One of the biggest challenges faced by any organization is figuring out how to to cope with Agile at the Program and Portfolio level. And if you are charged with providing guidance on how to help Agile not crash headlong into your organization’s governance model, you may have taken to thinking of Sisyphus as “that lucky bastard who at least made it all the way up the hill some of the time”.
Never Fear! Help is on the way!
Johanna Rothman’s new book, Agile and Lean Program Management provides a pragmatic explanation of how to enable Agile at the Program and Portfolio level. Rothman is a seasoned and well respected expert in the Agile space but she got her start in traditional project management. This is something that pervades all of her work. She stands firmly in the Agile camp, but provides advice and guidance that offers a variety of options as well as her preferred approach as an Agile coach and thought leader.
Agile and Lean Program Management provides great coaching advice and tips for dealing with the challenge of transforming your organization. The way the book is broken down will also make it easy for you to turn to specific portions in your time of need. A great example of this is in Chapter 9 which focuses on Estimation. Rothman goes beyond the usual advice of t-shirt sizing or story points. She begins by exploring why your organization is looking for estimates in the first place and offers guidance on how to approach questioning senior leadership about what they need the estimates for in the first place. She explains the estimation discussion from the Agile side, but takes care to stay rooted in idea of helping your organization get the information it needs to make decisions. This section should be very enlightening to anyone from the traditional side of the house who is struggling with Agile estimation (at any level).
In additional to tactical advice, Agile and Lean Program Management also digs into the soft-skills that are necessary to help an organization cope with Agile and offers tips on topics like “Problems You May Encounter with Architects” and teams who are trying to multitask.
My favorite part of the book is the last few chapters because I believe that offers some of the most valuable advice for anyone working in an organization that is struggling with Agile at it scales up the food chain. Johanna Rothman offers chapters on Troubleshooting Agile Team Issues, Integrating Agile and Non-Agile Teams and What To Do if Agile and Lean are Not Right for You. This is where Rothman stands out as an thought leader / ambassador who is focused on helping those from the traditional side begin working towards a more Agile state. Without judgement she simply offers practical advice and suggestions on how to begin with a few simple steps.
Agile and Lean Program Management is available on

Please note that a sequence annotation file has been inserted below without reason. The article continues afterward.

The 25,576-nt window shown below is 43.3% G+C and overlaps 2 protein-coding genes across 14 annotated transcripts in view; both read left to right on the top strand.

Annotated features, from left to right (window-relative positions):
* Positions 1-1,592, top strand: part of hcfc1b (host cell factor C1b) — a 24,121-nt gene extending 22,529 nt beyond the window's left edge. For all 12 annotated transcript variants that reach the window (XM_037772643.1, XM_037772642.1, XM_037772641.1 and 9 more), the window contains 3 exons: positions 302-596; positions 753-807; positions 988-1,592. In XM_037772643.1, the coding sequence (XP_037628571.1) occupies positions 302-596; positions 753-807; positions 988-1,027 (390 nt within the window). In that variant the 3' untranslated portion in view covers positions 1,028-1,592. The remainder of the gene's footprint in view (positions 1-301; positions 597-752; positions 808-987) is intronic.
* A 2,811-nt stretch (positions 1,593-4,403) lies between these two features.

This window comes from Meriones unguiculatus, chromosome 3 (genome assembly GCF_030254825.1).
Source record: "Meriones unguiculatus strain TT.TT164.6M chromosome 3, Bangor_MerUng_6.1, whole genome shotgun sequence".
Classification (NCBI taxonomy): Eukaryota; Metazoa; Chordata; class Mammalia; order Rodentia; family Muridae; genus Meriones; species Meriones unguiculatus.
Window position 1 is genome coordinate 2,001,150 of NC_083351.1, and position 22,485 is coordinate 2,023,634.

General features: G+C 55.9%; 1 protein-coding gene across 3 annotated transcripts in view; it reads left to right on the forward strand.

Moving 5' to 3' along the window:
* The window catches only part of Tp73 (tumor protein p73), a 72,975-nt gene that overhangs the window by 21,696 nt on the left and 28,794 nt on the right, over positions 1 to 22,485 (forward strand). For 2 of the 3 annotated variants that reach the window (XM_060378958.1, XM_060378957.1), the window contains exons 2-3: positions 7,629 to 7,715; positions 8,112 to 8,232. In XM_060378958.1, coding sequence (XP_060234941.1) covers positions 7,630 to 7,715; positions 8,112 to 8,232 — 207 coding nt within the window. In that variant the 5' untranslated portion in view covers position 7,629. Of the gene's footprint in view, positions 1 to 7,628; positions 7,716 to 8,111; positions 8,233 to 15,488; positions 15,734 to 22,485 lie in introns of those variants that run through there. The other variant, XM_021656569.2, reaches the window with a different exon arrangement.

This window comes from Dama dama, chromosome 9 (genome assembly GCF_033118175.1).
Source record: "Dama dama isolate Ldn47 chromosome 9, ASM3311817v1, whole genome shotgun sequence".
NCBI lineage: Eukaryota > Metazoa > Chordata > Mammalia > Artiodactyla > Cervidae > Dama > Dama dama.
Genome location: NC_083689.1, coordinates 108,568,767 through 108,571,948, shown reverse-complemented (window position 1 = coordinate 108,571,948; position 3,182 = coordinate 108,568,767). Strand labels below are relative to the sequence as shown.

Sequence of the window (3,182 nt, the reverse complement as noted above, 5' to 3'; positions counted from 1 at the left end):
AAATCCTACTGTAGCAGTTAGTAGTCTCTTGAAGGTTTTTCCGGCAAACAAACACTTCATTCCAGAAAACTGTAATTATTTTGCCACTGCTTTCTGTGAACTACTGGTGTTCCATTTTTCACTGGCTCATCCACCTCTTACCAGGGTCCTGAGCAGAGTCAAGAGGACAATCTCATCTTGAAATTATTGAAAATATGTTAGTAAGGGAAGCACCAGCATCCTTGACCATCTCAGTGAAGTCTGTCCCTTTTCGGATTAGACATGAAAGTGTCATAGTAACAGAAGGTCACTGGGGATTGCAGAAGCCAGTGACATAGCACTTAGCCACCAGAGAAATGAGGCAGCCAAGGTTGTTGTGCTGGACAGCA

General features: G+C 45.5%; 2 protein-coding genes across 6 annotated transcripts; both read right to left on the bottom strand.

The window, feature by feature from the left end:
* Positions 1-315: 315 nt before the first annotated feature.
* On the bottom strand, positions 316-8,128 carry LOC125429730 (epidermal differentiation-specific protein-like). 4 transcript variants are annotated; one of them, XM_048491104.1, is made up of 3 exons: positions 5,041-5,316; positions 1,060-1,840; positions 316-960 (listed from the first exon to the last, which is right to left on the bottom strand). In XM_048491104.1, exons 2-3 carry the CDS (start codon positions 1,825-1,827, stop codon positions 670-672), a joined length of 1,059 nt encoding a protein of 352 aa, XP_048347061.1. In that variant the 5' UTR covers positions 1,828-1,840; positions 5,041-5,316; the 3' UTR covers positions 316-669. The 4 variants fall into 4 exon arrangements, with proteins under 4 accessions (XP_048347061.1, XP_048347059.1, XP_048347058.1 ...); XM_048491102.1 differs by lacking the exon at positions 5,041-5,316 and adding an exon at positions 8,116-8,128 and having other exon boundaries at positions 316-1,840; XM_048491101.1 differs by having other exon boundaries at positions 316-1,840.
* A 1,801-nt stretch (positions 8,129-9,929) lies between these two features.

If you’d like to check out a recent podcast interview with Johanna Rothman on her new book and the Influential Agile Leader workshops she is doing with Gil Broza, you can find it here.
And if you’d like more on Johanna…
A few weeks ago I had a chance to interview Kamal Manglani for Projects at Work. Kamal is an Agile coach who has written a book, The Apprentice and the Project Manager, that was recently released on HappyAbout.
The book includes a narrative based in the past and the present. Stories from earlier work experiences as an apprentice mechanic and current experiences working as a technology project manager are used as a metaphor to explain some key concepts that factor into Agile and Lean.
Explaining an Agile process/framework as a call and response narrative is not a new approach, but what is unique and refreshing about Kamal's book is that in taking a practical approach to getting work done and coping with very specific situations, the author has made a choice to steer clear of promoting one method over another and just kept it to a very pragmatic, straight up approach.
If you are new to Agile and/or Lean, this book would be a great starting place to introduce some of the key concepts without drowning you in jargon and trying to sell you on having found "THE WAY".
When I interviewed Kamal we discussed the book and he mentioned that one of his goals in writing it was to provide a unique perspective on Agility that crossed the boundaries of different areas within an organization (like Quality, Security and Infrastructure) in a way that would make it easy for executives to see how Agile and Lean could help them take advantage of opportunities.
For me, as someone who has spent a lot of time working in both traditional project management and in Agile, my favorite section of this book was the chapter on Financial Health. It is great to see a book for people who lead projects include an easy to understand explanation of why it is so important to factor finance into our decision making process and how to go about doing that in a responsible manner.
You can check out the Apprentice and the Project Manager at HappyAbout.